Late for Work

I was late for work this morning with a new and unusual excuse. First, let me setup the scenario.

It’s a little stressful around the house right now. Last Tuesday we received nearly 10 inches of rain in about 5 hours. I woke up that morning to find an inch of water in the study. Fortunately, the floor isn’t completely level and the computer gear was on a tiny island. Unfortunately, the closet absorbed a lot of water and all the boxes on the floor. And we’re sure the walls have absorbed water and will have to be replaced.

There was eighteen inches of water in the garage. Shop vac, camping stove, other minor stuff was ruined, but the water was high enough to cover the floorboards of both cars.

So I’ve been talking to the insurance company a lot this week. Homeowner’s insurance, flood insurance, townhome group insurance, and two separate auto insurance claims come into play. Last night, a remedial company drilled holes in the water and sprayed anit-mold chemicals and set up two noisy air dryers. The house is noisy and smells funny.

I dropped my car off last week to be repaired; my wife’s car is still pending because the rental car company only seems to make a car available for an hour before saying “oops, sorry, it’s rented already.” And I’m driving a smelly, beatup rental car that reinforces my believe that Enterprise Rent a Car supplies only trashy vehicles.

On top of that, I’m working 65 hours a week, trying to hit an important, expensive deadline.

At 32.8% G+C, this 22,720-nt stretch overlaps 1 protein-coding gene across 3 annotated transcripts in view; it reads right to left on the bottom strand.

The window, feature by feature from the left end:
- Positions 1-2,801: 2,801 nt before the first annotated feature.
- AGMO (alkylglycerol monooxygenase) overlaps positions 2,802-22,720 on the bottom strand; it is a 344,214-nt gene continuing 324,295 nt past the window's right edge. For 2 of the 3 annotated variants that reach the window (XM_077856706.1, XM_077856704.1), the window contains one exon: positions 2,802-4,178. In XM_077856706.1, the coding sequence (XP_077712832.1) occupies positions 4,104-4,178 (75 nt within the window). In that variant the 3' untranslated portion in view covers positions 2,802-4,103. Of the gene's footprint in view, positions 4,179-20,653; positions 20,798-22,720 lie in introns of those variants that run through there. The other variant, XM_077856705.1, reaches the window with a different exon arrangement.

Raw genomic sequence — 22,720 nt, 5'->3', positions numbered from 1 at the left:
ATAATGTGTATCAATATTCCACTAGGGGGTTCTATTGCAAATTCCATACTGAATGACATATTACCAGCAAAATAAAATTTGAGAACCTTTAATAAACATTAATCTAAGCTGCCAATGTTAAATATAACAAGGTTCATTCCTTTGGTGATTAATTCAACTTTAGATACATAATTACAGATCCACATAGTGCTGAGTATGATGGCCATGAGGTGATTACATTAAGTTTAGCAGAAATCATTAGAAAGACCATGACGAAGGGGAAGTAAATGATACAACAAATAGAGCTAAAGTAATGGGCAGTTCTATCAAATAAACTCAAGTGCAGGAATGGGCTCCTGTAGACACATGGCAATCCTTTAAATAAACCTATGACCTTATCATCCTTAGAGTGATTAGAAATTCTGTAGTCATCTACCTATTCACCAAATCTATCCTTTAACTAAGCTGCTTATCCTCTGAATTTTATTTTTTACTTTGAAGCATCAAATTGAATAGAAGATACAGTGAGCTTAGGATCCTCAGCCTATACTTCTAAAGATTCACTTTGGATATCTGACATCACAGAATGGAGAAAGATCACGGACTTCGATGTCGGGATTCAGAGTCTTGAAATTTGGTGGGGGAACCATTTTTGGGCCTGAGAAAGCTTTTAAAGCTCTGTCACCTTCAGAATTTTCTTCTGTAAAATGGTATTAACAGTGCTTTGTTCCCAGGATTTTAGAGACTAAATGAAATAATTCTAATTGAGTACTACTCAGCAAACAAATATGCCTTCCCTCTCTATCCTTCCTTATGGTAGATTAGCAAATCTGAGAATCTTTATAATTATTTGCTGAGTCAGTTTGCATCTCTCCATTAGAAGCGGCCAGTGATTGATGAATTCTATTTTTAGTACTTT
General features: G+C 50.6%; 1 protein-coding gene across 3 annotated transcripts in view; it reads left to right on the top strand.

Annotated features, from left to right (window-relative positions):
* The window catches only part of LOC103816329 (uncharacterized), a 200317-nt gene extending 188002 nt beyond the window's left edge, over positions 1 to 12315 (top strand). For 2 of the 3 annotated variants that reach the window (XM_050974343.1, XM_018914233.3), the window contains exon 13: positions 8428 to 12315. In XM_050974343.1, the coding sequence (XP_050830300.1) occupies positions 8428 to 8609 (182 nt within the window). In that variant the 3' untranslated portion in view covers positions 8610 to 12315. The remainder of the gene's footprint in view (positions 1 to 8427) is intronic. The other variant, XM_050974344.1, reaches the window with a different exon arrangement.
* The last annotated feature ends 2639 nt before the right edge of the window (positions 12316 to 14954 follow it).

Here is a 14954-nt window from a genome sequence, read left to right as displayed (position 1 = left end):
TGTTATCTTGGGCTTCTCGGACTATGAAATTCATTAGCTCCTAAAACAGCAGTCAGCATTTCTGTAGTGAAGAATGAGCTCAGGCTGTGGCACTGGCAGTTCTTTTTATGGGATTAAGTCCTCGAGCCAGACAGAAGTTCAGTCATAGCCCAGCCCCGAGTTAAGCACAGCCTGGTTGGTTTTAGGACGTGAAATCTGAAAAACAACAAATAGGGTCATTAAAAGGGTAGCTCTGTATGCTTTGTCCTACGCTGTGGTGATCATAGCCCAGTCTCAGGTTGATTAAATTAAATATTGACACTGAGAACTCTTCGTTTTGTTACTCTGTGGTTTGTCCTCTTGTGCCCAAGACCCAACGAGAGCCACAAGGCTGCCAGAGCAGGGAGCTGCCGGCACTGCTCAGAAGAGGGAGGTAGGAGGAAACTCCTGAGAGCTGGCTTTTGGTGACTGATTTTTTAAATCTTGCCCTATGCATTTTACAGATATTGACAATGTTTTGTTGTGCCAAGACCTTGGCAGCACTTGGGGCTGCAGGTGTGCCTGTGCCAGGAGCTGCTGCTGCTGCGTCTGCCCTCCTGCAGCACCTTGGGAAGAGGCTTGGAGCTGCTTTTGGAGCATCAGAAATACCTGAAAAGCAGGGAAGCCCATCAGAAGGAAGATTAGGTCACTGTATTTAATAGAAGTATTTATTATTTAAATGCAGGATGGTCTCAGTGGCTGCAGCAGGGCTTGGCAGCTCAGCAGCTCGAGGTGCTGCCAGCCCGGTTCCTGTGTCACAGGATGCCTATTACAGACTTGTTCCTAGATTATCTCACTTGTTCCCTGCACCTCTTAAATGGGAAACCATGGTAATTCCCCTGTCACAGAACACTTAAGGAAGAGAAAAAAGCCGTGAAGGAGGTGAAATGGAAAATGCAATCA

So this morning, I’m up a little early. I’m going to de-stress and pick up a latte on the way to work and count it as my protein for the morning. And I chill, relaxing in the car, listening to AM 700 talk radio.

After a while, I glance at the clock. It’s 7:00 on the nose.

After a while longer, I glance at the clock. It’s still 7:00 on the nose.

And I realize it’s not 7:00am. It’s 700AM. What I thought was a digital clock was actually the radio station readout. It’s likely to be 700AM all morning.

And that’s my excuse, and I’m sticking to it.

It's Wet

We sure did get some rain last night. About an inch in the study; 18″ in the garage. Both cars have some water on the floorboards.

How is your morning going?

The Next Civil Liberties Scare

“Katrina is comparable in intensity to Hurrica...
Image via Wikipedia

I’m amazed at how fast we’re moving to a system where the government controls everything. They’re nationalizing banks, socializing medicine, rewriting property laws and taxing our grandchildren as we speak. Here I thought the loss of property rights from the Kelo decision were bad for America. All this coming from lefties who have said for decades they distrust the government. Apparently that’s true only when they’re not in power.

Here’s the latest: they want to put a GPS in your car. They want to see where you drive, when you drive, how far you drive, and tax you based on your driving habits.

The system would require all cars and trucks be equipped with global satellite positioning technology, a transponder, a clock and other equipment to record how many miles a vehicle was driven, whether it was driven on highways or secondary roads, and even whether it was driven during peak traffic periods or off-peak hours.

The device would tally how much tax motorists owed depending upon their road use. Motorists would pay the amount owed when it was downloaded, probably at gas stations at first, but an alternative eventually would be needed.

Of course we can trust the government not to abuse this information. Just like we can trust them with Katrina cleanup, the IRS, and the banking system.

Next step, no doubt, is to actually implant GPS technology into people.